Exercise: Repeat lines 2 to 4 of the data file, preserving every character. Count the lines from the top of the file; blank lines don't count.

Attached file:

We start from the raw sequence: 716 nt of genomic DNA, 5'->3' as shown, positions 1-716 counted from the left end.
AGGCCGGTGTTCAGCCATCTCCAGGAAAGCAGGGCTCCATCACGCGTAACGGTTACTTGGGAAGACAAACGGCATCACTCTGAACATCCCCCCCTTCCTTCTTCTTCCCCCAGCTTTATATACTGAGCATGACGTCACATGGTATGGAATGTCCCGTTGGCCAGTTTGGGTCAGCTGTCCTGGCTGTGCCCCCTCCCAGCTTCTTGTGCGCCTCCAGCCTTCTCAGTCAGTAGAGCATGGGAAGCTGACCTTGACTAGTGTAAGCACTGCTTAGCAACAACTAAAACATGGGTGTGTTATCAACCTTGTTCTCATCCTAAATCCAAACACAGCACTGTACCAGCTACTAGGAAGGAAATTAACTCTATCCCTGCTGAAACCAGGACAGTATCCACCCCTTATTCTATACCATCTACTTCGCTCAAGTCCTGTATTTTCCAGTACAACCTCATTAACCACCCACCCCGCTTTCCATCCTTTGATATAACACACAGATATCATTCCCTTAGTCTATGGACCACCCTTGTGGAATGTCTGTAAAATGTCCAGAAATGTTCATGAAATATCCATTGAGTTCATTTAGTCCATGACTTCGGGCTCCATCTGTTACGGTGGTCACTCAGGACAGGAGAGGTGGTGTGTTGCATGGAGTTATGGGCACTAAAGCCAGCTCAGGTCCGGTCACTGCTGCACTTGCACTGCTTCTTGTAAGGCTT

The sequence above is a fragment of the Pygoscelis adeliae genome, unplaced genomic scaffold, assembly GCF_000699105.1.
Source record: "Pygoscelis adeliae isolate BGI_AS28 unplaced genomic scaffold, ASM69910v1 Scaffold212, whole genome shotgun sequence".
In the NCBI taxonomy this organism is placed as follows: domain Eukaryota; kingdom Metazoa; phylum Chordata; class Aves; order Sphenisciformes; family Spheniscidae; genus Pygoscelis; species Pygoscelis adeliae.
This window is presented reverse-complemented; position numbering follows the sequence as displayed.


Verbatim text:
AGGCCGGTGTTCAGCCATCTCCAGGAAAGCAGGGCTCCATCACGCGTAACGGTTACTTGGGAAGACAAACGGCATCACTCTGAACATCCCCCCCTTCCTTCTTCTTCCCCCAGCTTTATATACTGAGCATGACGTCACATGGTATGGAATGTCCCGTTGGCCAGTTTGGGTCAGCTGTCCTGGCTGTGCCCCCTCCCAGCTTCTTGTGCGCCTCCAGCCTTCTCAGTCAGTAGAGCATGGGAAGCTGACCTTGACTAGTGTAAGCACTGCTTAGCAACAACTAAAACATGGGTGTGTTATCAACCTTGTTCTCATCCTAAATCCAAACACAGCACTGTACCAGCTACTAGGAAGGAAATTAACTCTATCCCTGCTGAAACCAGGACAGTATCCACCCCTTATTCTATACCATCTACTTCGCTCAAGTCCTGTATTTTCCAGTACAACCTCATTAACCACCCACCCCGCTTTCCATCCTTTGATATAACACACAGATATCATTCCCTTAGTCTATGGACCACCCTTGTGGAATGTCTGTAAAATGTCCAGAAATGTTCATGAAATATCCATTGAGTTCATTTAGTCCATGACTTCGGGCTCCATCTGTTACGGTGGTCACTCAGGACAGGAGAGGTGGTGTGTTGCATGGAGTTATGGGCACTAAAGCCAGCTCAGGTCCGGTCACTGCTGCACTTGCACTGCTTCTTGTAAGGCTT

The sequence above is a fragment of the Pygoscelis adeliae genome, unplaced genomic scaffold, assembly GCF_000699105.1.
Source record: "Pygoscelis adeliae isolate BGI_AS28 unplaced genomic scaffold, ASM69910v1 Scaffold212, whole genome shotgun sequence".